How Brexit could improve the U.K.’s Rural Payments Agency

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The U.K.’s Rural Payments Agency has long been renowned for its inefficiencies in processing timely and accurate financial support payments to farmers across the country. But now industry figures expect Brexit will lead to an improvement in performance due to a loosening of the EU-driven bureaucratic regulations.

Administered by the RPA as part of the Basic Payment Scheme (BPS) in the U.K., Common Agricultural Policy (CAP) payments are estimated to represent around 55% of a farm’s income and approximately £1.6 billion of these payments are made every year. They were introduced by the EU, both as a form of income support for farmers and to subsidise food prices for consumers, with the exact payment a farmer receives dependent on how much land they own.

Research undertaken earlier in 2018 by the Department for Environment, Food and Rural Affairs Committee found that many farmers still face unacceptable delays between applying for and receiving vital CAP payments.

“Farmers make an application on an annual basis each May, but then there’s a big lag time between the application going in and the payment being received,” said Richard Wordsworth, a senior advisor at the National Farmers’ Union on the BPS. “By June 2018, we still had a number of farmers who hadn’t received payments they applied for in May 2017.”

The major sources of complaint have been both the lengthy time window for payments to be issued and the lack of communication from the RPA. While the majority of CAP payments are made each December, farmers who do not receive payments during that month can face a period of up to six months of uncertainty as late payments can be issued at any point between January and the end of June.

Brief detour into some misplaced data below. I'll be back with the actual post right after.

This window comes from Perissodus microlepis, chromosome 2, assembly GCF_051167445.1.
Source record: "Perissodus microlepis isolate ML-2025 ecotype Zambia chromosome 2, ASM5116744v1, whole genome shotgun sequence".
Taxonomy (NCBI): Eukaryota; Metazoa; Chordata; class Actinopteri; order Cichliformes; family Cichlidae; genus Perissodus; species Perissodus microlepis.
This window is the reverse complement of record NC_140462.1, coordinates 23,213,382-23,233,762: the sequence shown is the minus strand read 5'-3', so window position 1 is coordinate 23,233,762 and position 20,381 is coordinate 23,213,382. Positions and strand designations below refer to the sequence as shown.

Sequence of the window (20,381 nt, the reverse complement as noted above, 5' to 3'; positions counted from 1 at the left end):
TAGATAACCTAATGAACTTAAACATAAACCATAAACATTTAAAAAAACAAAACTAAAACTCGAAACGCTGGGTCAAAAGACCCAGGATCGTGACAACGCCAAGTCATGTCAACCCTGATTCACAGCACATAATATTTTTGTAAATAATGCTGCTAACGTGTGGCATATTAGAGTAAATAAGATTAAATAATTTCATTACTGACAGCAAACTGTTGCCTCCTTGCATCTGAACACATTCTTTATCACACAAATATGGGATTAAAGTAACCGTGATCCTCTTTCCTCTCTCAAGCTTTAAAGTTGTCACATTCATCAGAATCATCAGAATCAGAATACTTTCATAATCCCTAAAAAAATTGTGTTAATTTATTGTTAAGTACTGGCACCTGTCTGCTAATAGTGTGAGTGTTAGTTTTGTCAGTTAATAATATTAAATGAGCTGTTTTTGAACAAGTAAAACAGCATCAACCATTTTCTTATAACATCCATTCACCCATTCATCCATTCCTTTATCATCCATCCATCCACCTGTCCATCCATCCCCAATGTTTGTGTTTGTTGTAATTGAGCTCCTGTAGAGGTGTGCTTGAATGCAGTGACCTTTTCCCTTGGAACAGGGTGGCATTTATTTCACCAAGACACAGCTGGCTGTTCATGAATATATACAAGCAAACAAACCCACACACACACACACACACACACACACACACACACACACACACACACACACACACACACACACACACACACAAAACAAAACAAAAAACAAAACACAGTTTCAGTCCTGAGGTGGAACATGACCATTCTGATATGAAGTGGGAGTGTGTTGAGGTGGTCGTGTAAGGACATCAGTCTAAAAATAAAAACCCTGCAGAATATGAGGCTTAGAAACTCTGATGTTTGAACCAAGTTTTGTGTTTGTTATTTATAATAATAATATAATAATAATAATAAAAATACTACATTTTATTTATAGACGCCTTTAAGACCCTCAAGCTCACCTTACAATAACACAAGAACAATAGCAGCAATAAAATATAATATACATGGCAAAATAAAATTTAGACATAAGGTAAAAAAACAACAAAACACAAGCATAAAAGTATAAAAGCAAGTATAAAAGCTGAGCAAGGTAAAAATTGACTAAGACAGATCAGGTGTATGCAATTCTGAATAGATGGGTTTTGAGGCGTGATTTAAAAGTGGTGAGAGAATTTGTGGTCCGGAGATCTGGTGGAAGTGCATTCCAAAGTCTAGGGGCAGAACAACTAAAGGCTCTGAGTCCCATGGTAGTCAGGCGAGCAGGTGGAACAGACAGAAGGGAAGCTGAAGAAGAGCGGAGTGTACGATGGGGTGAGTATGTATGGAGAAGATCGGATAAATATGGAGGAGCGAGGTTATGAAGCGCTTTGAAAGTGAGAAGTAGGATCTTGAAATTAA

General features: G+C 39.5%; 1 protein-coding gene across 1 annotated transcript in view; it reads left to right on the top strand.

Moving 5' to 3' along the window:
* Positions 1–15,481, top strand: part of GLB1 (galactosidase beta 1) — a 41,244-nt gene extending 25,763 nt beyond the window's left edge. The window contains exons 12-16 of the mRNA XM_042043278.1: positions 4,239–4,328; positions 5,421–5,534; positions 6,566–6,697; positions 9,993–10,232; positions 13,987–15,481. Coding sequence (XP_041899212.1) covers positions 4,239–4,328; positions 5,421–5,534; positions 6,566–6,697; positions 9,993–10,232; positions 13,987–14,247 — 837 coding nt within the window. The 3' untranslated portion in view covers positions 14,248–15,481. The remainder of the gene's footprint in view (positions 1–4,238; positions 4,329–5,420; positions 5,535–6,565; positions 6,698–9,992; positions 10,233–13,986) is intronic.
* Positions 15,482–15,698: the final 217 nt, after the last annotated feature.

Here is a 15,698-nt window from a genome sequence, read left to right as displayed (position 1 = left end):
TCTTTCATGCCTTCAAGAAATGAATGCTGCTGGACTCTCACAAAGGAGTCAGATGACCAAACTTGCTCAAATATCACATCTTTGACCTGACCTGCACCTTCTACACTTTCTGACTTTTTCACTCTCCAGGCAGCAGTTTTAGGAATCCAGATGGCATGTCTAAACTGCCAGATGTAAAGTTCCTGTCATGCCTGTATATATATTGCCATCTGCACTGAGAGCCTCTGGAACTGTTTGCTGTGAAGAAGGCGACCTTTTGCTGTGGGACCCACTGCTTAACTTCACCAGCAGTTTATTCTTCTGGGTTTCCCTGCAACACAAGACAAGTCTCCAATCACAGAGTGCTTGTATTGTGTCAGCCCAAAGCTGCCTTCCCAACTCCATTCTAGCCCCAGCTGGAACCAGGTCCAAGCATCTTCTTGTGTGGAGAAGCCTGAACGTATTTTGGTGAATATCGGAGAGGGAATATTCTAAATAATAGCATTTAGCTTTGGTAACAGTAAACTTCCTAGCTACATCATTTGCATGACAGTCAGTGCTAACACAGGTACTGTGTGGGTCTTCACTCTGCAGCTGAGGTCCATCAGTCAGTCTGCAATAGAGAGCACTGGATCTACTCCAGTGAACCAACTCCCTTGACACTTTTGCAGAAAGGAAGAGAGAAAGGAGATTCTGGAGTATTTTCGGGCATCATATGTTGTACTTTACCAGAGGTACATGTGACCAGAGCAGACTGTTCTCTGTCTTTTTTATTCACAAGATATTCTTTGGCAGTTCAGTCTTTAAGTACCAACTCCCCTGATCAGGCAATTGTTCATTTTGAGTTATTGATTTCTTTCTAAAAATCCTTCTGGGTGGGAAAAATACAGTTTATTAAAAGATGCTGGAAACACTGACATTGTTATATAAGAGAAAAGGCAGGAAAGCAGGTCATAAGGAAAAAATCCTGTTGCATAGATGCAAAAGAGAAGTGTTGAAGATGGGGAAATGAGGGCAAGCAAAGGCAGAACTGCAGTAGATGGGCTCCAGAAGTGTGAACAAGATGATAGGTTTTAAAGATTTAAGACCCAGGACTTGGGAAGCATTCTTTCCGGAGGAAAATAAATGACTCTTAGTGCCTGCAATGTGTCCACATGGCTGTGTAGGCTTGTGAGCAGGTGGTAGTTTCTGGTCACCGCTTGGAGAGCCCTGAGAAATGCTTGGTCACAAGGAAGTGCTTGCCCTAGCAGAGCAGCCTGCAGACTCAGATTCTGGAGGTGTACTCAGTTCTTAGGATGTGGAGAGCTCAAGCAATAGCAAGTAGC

“It’s very difficult to get information from the RPA as to why there’s been a delay, when exactly the payment will be processed and why a payment has been reduced or a penalty applied,” Wordsworth said. “And if the money hasn’t come in on time this has quite a profound impact, as margins and cash flows are already under pressure because of the cyclical commodity prices in the industry.”

In response, the RPA said it is trying to improve the efficiency of the system.

“We have made improvements to our overall payment performance, including 96% of 2017 BPS payments delivered by the end of March 2018,” said Paul Caldwell, chief executive of the RPA. “We recognise that our communication with farmers has not been good enough, which is why we are making changes.”

However, while the RPA has taken much of the blame for delayed payments, the National Farmers' Union says that the major problems lie in the complex structure of EU legislation which underlies CAP payment processing, and causes these lengthy waiting periods.

“The RPA are largely beholden to a set of processes and timescales that are out of their ability to manipulate,” Wordsworth said. “The way the system works is that support payments are initially funded by the treasury, the treasury then puts an invoice into the European Central Bank and the treasury gets reimbursed. But if EU auditors find that the RPA isn’t performing all the processes and checking procedures that they demand to manage any potential fraud risk, then treasury’s invoice won’t be paid in its entirety. There’s a safety-first mentality because of that EU disallowance risk element.”

However, because the delivery of CAP payments is an EU scheme, if the U.K. moves outside of the EU legislative framework altogether as the Brexit process takes shape in the next few years, the farmers' union predicts there will be an opportunity to create an entirely new rural payments scheme based on a domestic agricultural policy.

“We do see opportunities which could benefit everybody,” Wordsworth said. “A new policy could try to engineer out some of the issues that we’ve had with the CAP regarding timing of payments and the level of bureaucracy that needs to be followed. Hopefully it will lead to a payment scheme which works, is more agile and is more cost-effective for government in that it doesn’t need to spend so much time doing things just because that’s what the EU rules and regulations say.”

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